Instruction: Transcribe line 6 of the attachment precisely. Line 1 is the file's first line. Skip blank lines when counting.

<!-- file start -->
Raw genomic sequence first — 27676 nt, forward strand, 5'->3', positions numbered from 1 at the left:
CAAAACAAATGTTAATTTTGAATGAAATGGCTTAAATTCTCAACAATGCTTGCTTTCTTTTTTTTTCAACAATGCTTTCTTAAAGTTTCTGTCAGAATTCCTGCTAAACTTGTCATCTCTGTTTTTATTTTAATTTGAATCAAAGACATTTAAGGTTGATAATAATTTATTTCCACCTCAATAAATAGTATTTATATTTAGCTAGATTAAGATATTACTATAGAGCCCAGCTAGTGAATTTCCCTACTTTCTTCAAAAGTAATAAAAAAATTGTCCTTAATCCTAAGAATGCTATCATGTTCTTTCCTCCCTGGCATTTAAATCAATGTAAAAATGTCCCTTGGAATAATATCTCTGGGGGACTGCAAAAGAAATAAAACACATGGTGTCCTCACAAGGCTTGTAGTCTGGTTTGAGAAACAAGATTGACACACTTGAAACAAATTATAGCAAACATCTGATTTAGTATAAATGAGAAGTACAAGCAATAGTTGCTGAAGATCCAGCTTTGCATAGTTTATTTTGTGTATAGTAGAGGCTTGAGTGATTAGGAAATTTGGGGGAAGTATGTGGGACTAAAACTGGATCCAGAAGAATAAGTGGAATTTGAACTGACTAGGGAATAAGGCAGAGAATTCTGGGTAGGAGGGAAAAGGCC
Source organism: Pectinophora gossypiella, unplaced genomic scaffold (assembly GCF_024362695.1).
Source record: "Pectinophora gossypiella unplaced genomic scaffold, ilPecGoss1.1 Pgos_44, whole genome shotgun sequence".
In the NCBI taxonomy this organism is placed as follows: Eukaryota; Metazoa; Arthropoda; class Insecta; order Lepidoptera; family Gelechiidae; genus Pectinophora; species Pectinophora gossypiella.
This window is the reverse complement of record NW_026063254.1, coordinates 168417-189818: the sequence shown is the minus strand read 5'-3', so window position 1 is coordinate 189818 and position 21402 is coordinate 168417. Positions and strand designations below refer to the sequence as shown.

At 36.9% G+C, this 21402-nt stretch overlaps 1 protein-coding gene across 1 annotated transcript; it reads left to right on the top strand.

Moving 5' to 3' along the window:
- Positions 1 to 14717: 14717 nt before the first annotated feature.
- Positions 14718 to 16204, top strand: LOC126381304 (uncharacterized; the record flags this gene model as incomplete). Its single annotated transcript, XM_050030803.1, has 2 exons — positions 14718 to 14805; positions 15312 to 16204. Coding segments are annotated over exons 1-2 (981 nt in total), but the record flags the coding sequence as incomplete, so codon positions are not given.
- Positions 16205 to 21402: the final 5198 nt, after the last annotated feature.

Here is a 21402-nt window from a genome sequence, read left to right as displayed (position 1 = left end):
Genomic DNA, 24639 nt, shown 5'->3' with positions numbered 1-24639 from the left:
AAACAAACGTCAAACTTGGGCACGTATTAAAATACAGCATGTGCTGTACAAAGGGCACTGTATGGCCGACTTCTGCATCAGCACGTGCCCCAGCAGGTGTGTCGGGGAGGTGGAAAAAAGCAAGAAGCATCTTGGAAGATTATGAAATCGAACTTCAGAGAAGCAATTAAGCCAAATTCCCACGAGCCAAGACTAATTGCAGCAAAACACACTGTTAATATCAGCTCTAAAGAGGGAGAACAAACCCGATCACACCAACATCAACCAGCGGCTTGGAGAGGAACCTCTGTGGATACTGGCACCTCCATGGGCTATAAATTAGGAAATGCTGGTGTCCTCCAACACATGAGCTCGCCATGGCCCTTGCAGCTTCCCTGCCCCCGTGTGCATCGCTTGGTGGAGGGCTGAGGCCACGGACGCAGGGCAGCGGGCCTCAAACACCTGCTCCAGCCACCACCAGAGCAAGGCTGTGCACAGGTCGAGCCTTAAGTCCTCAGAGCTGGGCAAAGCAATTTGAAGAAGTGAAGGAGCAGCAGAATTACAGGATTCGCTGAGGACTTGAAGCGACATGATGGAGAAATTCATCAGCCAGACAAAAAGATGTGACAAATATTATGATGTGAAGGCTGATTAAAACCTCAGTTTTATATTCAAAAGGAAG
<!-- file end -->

This window is the reverse complement of record NW_026063254.1, coordinates 168417-189818: the sequence shown is the minus strand read 5'-3', so window position 1 is coordinate 189818 and position 21402 is coordinate 168417. Positions and strand designations below refer to the sequence as shown.